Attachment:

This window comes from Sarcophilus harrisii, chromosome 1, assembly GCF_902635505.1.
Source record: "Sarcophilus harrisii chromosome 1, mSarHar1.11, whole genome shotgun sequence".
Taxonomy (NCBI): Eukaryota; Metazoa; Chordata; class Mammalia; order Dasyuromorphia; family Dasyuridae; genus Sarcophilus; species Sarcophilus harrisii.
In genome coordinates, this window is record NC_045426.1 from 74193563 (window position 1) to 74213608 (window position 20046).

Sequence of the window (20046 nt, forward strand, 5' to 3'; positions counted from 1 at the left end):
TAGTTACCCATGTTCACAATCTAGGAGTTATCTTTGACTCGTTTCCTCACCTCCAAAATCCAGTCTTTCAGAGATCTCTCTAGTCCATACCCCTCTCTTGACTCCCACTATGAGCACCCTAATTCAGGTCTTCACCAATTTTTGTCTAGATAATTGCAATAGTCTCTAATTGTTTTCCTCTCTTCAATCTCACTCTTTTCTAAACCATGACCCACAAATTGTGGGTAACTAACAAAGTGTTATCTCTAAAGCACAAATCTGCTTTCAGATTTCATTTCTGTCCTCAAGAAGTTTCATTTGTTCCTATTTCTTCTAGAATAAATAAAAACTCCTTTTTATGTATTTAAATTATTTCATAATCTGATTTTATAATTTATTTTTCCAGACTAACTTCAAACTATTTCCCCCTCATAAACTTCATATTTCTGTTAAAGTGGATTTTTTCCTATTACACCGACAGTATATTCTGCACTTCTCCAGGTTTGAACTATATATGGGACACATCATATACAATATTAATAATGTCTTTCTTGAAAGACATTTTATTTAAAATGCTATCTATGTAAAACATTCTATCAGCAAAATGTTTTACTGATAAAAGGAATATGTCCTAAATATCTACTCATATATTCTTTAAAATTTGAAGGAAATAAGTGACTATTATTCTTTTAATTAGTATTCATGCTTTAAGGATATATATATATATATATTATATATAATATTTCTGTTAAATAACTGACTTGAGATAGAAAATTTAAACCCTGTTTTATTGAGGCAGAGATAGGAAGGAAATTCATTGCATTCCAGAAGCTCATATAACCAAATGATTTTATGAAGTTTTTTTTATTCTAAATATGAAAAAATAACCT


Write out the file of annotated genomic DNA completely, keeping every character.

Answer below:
This window comes from Sarcophilus harrisii, chromosome 1, assembly GCF_902635505.1.
Source record: "Sarcophilus harrisii chromosome 1, mSarHar1.11, whole genome shotgun sequence".
Taxonomy (NCBI): Eukaryota; Metazoa; Chordata; class Mammalia; order Dasyuromorphia; family Dasyuridae; genus Sarcophilus; species Sarcophilus harrisii.
In genome coordinates, this window is record NC_045426.1 from 74193563 (window position 1) to 74213608 (window position 20046).

Sequence of the window (20046 nt, forward strand, 5' to 3'; positions counted from 1 at the left end):
TAGTTACCCATGTTCACAATCTAGGAGTTATCTTTGACTCGTTTCCTCACCTCCAAAATCCAGTCTTTCAGAGATCTCTCTAGTCCATACCCCTCTCTTGACTCCCACTATGAGCACCCTAATTCAGGTCTTCACCAATTTTTGTCTAGATAATTGCAATAGTCTCTAATTGTTTTCCTCTCTTCAATCTCACTCTTTTCTAAACCATGACCCACAAATTGTGGGTAACTAACAAAGTGTTATCTCTAAAGCACAAATCTGCTTTCAGATTTCATTTCTGTCCTCAAGAAGTTTCATTTGTTCCTATTTCTTCTAGAATAAATAAAAACTCCTTTTTATGTATTTAAATTATTTCATAATCTGATTTTATAATTTATTTTTCCAGACTAACTTCAAACTATTTCCCCCTCATAAACTTCATATTTCTGTTAAAGTGGATTTTTTCCTATTACACCGACAGTATATTCTGCACTTCTCCAGGTTTGAACTATATATGGGACACATCATATACAATATTAATAATGTCTTTCTTGAAAGACATTTTATTTAAAATGCTATCTATGTAAAACATTCTATCAGCAAAATGTTTTACTGATAAAAGGAATATGTCCTAAATATCTACTCATATATTCTTTAAAATTTGAAGGAAATAAGTGACTATTATTCTTTTAATTAGTATTCATGCTTTAAGGATATATATATATATATATTATATATAATATTTCTGTTAAATAACTGACTTGAGATAGAAAATTTAAACCCTGTTTTATTGAGGCAGAGATAGGAAGGAAATTCATTGCATTCCAGAAGCTCATATAACCAAATGATTTTATGAAGTTTTTTTTATTCTAAATATGAAAAAATAACCT